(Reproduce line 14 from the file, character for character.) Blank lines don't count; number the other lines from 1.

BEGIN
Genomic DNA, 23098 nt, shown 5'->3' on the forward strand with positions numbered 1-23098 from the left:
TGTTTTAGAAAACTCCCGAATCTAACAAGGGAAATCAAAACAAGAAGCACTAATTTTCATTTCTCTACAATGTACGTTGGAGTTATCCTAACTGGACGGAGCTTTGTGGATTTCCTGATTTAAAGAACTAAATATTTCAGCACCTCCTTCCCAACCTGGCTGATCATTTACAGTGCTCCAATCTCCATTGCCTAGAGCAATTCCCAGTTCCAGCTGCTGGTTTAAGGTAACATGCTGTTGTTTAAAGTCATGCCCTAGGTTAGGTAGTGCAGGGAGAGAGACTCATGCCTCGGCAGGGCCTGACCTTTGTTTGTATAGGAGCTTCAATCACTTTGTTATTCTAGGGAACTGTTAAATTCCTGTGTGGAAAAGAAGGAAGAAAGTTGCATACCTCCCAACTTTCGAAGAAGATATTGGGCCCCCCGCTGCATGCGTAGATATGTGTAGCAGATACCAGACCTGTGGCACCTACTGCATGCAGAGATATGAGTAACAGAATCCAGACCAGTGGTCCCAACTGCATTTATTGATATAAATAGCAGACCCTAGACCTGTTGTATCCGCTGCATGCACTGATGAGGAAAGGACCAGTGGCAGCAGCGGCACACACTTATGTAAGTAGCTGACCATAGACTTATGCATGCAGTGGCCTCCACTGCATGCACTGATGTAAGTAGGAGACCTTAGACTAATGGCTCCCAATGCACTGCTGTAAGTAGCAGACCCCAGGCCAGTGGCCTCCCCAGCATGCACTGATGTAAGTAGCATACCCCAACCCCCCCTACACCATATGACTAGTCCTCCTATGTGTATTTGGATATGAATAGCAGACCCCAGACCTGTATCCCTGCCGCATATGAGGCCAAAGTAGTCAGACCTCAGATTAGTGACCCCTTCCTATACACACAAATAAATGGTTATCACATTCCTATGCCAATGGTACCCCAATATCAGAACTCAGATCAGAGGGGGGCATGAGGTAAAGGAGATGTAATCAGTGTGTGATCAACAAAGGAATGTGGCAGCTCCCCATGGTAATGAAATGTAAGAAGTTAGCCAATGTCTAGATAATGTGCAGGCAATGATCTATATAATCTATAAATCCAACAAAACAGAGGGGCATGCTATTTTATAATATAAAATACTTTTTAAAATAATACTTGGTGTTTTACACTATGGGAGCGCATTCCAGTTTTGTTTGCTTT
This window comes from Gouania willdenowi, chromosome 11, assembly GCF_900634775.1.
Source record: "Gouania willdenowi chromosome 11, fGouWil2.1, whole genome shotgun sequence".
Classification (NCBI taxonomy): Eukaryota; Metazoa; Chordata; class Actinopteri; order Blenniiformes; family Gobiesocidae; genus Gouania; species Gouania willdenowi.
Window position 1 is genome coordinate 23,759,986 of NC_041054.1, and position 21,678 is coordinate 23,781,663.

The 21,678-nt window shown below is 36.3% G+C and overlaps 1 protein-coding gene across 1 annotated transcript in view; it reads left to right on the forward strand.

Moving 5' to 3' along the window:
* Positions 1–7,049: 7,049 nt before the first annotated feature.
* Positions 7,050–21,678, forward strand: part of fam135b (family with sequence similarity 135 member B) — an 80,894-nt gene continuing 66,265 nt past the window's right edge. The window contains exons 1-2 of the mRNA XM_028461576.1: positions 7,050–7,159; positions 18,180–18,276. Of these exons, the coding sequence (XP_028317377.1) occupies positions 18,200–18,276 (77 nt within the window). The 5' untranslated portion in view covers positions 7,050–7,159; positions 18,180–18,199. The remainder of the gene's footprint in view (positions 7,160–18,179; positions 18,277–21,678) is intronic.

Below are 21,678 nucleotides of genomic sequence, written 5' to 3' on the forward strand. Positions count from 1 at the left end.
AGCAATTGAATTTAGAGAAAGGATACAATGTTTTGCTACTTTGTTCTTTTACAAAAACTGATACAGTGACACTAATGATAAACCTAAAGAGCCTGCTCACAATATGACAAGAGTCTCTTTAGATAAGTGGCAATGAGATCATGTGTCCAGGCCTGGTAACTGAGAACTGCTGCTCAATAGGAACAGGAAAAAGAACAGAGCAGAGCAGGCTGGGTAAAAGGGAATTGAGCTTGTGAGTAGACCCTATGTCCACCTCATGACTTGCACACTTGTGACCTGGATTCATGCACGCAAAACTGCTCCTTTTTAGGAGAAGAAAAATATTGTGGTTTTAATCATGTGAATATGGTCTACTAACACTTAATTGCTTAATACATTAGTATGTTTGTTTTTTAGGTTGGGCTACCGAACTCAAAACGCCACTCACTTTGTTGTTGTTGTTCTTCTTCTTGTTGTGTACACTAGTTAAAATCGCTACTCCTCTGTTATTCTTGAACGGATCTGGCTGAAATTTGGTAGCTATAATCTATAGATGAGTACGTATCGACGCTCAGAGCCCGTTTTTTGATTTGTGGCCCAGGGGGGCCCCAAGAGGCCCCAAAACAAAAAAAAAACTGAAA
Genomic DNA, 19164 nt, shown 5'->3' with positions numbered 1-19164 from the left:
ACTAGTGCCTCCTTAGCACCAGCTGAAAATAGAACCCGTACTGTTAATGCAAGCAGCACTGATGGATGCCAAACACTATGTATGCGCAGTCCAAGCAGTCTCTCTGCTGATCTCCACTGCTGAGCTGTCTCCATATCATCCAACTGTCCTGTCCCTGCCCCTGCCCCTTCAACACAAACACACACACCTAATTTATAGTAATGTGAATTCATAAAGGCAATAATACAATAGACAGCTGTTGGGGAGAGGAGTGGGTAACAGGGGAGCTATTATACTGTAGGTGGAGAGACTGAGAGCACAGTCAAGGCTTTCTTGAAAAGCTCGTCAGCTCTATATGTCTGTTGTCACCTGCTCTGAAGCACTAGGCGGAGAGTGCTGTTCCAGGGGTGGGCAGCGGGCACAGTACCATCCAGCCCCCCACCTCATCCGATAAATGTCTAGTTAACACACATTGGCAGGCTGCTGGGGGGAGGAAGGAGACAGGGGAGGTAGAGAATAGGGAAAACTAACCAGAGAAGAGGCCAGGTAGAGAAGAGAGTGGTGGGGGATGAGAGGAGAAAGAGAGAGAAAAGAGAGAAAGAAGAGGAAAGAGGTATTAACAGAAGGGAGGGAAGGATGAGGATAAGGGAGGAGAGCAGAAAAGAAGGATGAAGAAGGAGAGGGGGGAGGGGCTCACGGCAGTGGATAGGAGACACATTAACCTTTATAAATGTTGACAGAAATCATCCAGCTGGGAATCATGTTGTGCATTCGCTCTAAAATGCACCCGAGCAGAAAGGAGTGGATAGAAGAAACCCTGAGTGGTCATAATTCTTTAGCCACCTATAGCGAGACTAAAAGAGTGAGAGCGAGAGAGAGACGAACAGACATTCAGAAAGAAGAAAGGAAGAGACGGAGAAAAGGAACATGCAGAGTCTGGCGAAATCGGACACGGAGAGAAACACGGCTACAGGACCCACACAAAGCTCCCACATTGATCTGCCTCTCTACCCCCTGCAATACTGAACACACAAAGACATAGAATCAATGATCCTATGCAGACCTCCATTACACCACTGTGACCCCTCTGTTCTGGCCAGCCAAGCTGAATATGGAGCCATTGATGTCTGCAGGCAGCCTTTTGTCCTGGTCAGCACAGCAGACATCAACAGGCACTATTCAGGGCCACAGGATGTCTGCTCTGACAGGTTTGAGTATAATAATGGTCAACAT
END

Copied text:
ACTAGTGCCTCCTTAGCACCAGCTGAAAATAGAACCCGTACTGTTAATGCAAGCAGCACTGATGGATGCCAAACACTATGTATGCGCAGTCCAAGCAGTCTCTCTGCTGATCTCCACTGCTGAGCTGTCTCCATATCATCCAACTGTCCTGTCCCTGCCCCTGCCCCTTCAACACAAACACACACACCTAATTTATAGTAATGTGAATTCATAAAGGCAATAATACAATAGACAGCTGTTGGGGAGAGGAGTGGGTAACAGGGGAGCTATTATACTGTAGGTGGAGAGACTGAGAGCACAGTCAAGGCTTTCTTGAAAAGCTCGTCAGCTCTATATGTCTGTTGTCACCTGCTCTGAAGCACTAGGCGGAGAGTGCTGTTCCAGGGGTGGGCAGCGGGCACAGTACCATCCAGCCCCCCACCTCATCCGATAAATGTCTAGTTAACACACATTGGCAGGCTGCTGGGGGGAGGAAGGAGACAGGGGAGGTAGAGAATAGGGAAAACTAACCAGAGAAGAGGCCAGGTAGAGAAGAGAGTGGTGGGGGATGAGAGGAGAAAGAGAGAGAAAAGAGAGAAAGAAGAGGAAAGAGGTATTAACAGAAGGGAGGGAAGGATGAGGATAAGGGAGGAGAGCAGAAAAGAAGGATGAAGAAGGAGAGGGGGGAGGGGCTCACGGCAGTGGATAGGAGACACATTAACCTTTATAAATGTTGACAGAAATCATCCAGCTGGGAATCATGTTGTGCATTCGCTCTAAAATGCACCCGAGCAGAAAGGAGTGGATAGAAGAAACCCTGAGTGGTCATAATTCTTTAGCCACCTATAGCGAGACTAAAAGAGTGAGAGCGAGAGAGAGACGAACAGACATTCAGAAAGAAGAAAGGAAGAGACGGAGAAAAGGAACATGCAGAGTCTGGCGAAATCGGACACGGAGAGAAACACGGCTACAGGACCCACACAAAGCTCCCACATTGATCTGCCTCTCTACCCCCTGCAATACTGAACACACAAAGACATAGAATCAATGATCCTATGCAGACCTCCATTACACCACTGTGACCCCTCTGTTCTGGCCAGCCAAGCTGAATATGGAGCCATTGATGTCTGCAGGCAGCCTTTTGTCCTGGTCAGCACAGCAGACATCAACAGGCACTATTCAGGGCCACAGGATGTCTGCTCTGACAGGTTTGAGTATAATAATGGTCAACAT